The tracking approach has seen frequent use in hybrid solution algorithms, which seek to retain the advantages of forward dynamics and dynamic optimization while achieving the computational efficiency of static optimization. Two examples are computed muscle control (Thelen et al. 2003) and direct collocation (Kaplan and Heegaard 2001). Computed muscle control works by solving a static optimization problem at each time step within a single forward dynamics movement simulation. By using feedback on the kinematics and muscle activations at each time step of the numerical integration, computed muscle control can generate a forward dynamics simulation that optimally tracks a set of experimental data without solving a dynamic optimization problem that would require thousands of forward dynamics simulations. In contrast, direct collocation works by converting the differential equations of motion into a set of algebraic constraint equations and treating both the control variables (muscle stimulations) and state variables (positions and velocities) as unknowns in the optimization problem. Although they differ considerably in implementation, both techniques appear to be able to produce results that are similar to dynamic optimization tracking solutions, with a computational cost closer to that of static optimization.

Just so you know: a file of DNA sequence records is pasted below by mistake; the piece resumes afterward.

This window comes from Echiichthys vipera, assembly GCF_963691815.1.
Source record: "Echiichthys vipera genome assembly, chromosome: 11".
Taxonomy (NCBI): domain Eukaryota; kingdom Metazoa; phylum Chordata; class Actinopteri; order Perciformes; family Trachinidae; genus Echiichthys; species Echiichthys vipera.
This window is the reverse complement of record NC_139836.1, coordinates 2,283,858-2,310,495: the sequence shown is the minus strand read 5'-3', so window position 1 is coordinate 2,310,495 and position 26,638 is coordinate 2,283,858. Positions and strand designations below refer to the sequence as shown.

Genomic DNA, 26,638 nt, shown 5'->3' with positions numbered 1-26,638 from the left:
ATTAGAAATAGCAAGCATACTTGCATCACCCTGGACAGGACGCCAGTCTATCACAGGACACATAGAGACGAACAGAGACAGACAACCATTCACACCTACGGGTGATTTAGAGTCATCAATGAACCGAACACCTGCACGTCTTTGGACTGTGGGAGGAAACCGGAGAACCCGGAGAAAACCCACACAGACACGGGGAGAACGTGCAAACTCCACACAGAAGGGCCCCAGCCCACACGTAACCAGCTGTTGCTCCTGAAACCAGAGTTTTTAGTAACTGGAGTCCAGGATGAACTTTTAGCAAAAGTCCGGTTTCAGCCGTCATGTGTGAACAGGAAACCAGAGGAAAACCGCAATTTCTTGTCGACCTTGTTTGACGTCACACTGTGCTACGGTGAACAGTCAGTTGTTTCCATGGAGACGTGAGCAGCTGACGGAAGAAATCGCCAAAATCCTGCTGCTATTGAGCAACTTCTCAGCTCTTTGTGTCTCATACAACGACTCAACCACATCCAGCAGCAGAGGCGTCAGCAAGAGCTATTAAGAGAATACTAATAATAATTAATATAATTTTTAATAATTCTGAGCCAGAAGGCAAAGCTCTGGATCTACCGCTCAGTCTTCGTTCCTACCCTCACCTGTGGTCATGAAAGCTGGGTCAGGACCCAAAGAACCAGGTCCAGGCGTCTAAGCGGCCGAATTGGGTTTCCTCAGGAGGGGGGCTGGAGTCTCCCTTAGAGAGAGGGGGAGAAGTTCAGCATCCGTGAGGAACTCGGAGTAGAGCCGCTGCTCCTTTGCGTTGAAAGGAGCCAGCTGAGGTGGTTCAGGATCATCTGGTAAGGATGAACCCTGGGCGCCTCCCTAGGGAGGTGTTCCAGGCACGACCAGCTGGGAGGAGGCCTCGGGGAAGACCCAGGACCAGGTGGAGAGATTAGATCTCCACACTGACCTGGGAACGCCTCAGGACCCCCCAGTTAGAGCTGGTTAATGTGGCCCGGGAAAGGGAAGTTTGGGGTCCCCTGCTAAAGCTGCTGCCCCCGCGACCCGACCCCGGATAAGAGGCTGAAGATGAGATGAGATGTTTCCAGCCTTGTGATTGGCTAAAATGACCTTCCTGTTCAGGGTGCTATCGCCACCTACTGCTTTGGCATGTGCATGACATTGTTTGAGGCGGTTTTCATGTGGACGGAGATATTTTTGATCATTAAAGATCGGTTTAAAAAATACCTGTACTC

Although static and dynamic optimization have both become popular means for controlling musculoskeletal models, several issues concerning their use must be addressed. Do humans actually produce movements based on one given performance criterion, or does the performance objective change during the movement? If the optimized model results differ from those of a human performer, is it because the model is too simple or not constrained properly, or is the human not performing optimally? Finally, EMG data have illustrated various degrees of simultaneous antagonistic cocontraction during some movement sequences. Optimization models tend not to yield solutions predicting muscle antagonism around a joint, although some antagonism is predicted when models contain muscles that contribute to more than one joint moment. However, optimization models that seek to minimize or maximize specific cost functions will not predict antagonistic cocontraction associated with joint stability or stiffness. In the case of walking, for example, there is no single cost function that could simultaneously predict the relatively minimal muscle coactivation in healthy subjects and the substantial antagonism exhibited by patients with cerebral palsy. Despite these drawbacks, optimization models have increased the understanding of human biomechanics and will continue to do so in the future.